Preparing For deployment

Two basic scenarios:

  1. Deploying a new forest.
  2. Deploying DC in an existing forest based on AD DS in an earlier version of Windows Server.
New Forest

Technical requirements:

  • Have local Administrator credentials.
  • Have NTFS volumes to store directory database, log files, and SYSVOL share.
  • Configure TCP/IP.
  • DNS server infrastructure.

The Key is plan the entire directory structure of your organization so that you won’t need to make drastic changes(change domain name, modifying hierarchy of OUs) later on.

Information for the first DC:

  • Domain name  Enter the fully qualifed domain name (FQDN) for the root domain of your new forest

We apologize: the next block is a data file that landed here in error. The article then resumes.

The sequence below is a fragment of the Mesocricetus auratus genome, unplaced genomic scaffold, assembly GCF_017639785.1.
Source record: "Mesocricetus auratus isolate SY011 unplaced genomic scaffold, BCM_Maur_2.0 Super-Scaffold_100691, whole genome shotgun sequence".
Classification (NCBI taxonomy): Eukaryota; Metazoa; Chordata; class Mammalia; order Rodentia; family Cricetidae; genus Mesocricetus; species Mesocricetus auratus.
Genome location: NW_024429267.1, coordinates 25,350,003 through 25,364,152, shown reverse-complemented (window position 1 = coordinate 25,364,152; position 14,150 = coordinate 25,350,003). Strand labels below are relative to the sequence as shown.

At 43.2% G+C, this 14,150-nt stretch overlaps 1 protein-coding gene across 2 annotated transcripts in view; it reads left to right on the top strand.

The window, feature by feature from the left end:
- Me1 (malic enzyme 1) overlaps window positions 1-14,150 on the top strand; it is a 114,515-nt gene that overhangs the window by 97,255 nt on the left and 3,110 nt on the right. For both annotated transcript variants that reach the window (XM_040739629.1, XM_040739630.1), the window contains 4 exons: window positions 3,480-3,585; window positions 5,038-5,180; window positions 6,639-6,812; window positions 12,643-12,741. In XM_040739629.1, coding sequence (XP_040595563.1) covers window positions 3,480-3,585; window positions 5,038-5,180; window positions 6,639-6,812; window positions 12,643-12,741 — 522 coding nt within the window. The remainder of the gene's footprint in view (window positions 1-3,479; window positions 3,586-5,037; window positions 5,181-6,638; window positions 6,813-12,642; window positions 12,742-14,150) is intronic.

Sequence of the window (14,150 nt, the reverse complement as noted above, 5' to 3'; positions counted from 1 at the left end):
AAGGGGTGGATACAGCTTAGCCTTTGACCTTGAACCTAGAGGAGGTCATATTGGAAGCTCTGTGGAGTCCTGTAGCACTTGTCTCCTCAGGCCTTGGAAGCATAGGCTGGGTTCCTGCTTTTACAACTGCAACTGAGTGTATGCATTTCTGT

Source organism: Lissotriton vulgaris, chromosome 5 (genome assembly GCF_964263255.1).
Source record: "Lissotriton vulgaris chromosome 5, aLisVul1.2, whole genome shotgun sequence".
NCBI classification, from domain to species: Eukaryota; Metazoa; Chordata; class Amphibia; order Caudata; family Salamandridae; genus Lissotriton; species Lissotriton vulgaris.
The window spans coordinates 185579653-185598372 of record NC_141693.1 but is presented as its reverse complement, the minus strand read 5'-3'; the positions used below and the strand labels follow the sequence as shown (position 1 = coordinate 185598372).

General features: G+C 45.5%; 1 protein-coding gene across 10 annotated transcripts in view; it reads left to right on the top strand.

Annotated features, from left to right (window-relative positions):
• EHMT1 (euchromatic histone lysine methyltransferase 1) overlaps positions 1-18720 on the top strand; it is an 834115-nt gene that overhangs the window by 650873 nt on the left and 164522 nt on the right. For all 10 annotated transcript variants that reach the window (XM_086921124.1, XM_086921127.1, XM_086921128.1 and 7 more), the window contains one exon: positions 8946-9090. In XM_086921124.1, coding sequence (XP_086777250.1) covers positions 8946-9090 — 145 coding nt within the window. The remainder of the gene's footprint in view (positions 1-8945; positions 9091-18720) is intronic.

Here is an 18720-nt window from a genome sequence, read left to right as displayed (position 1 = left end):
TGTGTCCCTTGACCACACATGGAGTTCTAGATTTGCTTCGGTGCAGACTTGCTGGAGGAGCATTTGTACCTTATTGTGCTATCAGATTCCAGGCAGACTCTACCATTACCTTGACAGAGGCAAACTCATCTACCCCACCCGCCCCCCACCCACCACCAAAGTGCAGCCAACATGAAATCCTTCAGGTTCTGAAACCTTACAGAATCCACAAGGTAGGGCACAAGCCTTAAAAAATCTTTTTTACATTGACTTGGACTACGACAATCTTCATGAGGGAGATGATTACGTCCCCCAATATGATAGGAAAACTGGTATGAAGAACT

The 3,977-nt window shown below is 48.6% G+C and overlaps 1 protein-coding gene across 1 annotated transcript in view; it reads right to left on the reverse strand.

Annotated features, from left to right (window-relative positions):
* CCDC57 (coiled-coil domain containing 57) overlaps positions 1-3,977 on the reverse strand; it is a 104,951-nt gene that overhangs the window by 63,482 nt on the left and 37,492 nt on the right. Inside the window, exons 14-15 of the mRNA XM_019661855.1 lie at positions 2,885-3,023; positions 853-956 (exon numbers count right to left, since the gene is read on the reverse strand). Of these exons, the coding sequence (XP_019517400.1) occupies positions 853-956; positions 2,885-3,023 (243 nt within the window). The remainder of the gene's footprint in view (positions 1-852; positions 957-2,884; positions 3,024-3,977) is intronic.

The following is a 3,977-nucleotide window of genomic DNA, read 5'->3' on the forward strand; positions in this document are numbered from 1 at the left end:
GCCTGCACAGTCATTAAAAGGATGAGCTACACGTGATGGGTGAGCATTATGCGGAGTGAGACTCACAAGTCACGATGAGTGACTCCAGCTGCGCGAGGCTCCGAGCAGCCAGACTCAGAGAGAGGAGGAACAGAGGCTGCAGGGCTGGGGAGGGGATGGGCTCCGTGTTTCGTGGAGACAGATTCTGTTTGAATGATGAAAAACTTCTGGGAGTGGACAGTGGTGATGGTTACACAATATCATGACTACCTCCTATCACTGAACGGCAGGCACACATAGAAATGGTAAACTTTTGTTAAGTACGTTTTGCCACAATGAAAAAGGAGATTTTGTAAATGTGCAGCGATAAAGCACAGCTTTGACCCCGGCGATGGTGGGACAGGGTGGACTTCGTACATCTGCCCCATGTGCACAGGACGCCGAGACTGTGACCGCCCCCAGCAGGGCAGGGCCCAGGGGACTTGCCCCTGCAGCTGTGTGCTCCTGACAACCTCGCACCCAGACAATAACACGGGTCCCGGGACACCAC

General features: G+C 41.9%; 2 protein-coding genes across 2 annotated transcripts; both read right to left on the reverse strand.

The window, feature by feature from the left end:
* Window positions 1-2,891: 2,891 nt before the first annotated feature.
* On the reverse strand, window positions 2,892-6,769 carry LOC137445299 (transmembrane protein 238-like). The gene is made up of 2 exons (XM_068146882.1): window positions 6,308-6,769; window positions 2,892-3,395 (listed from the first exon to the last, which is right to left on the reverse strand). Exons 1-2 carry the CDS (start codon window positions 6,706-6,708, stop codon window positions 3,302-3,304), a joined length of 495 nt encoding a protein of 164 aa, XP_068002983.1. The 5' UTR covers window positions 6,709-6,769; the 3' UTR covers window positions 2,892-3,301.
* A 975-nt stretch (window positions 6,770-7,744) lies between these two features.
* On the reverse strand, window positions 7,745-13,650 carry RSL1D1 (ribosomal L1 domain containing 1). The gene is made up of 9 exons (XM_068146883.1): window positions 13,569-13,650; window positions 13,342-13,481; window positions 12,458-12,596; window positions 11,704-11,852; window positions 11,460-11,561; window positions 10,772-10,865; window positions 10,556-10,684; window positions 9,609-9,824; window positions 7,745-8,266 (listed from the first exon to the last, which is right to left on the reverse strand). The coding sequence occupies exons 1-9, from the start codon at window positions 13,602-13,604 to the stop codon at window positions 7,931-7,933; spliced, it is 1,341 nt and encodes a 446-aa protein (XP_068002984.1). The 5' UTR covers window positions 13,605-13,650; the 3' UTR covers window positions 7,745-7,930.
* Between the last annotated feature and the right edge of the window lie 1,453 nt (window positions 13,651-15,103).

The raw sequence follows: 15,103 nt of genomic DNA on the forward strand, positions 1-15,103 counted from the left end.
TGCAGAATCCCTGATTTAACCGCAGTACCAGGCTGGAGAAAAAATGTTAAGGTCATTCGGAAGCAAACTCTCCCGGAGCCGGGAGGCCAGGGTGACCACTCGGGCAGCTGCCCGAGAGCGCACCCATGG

• Domain NetBIOS name  Enter the NetBIOS name for your new forest (required if the FQDN prefx name is longer than 15 characters).
  • Forest functional level.
  • Domain functional level
  • Directory Services Restore Mode (DSRM) password  You must specify this at the time the server is promoted to a domain controller
  • DNS Server  Indicate whether the new domain controller should also be a DNS server (recommended)
  • Database folder  Specify where the AD DS database is stored  (The default location is %windir%\NTDS )
  • Log fles folder  Specify where the AD DS log fles are stored. (The default location is %windir%\NTDS )
  • SYSVOL folder  Specify where the AD DS SYSVOL share is located  (The default is %windir%\SYSVOL )

Additional controllers for the following purposes:
■ Deploy additional domain controllers in your forest root domain for redundancy and load-balancing purposes.
■ Deploy domain controllers that create additional domains within your forest based on your organization’s administrative or geographical structure.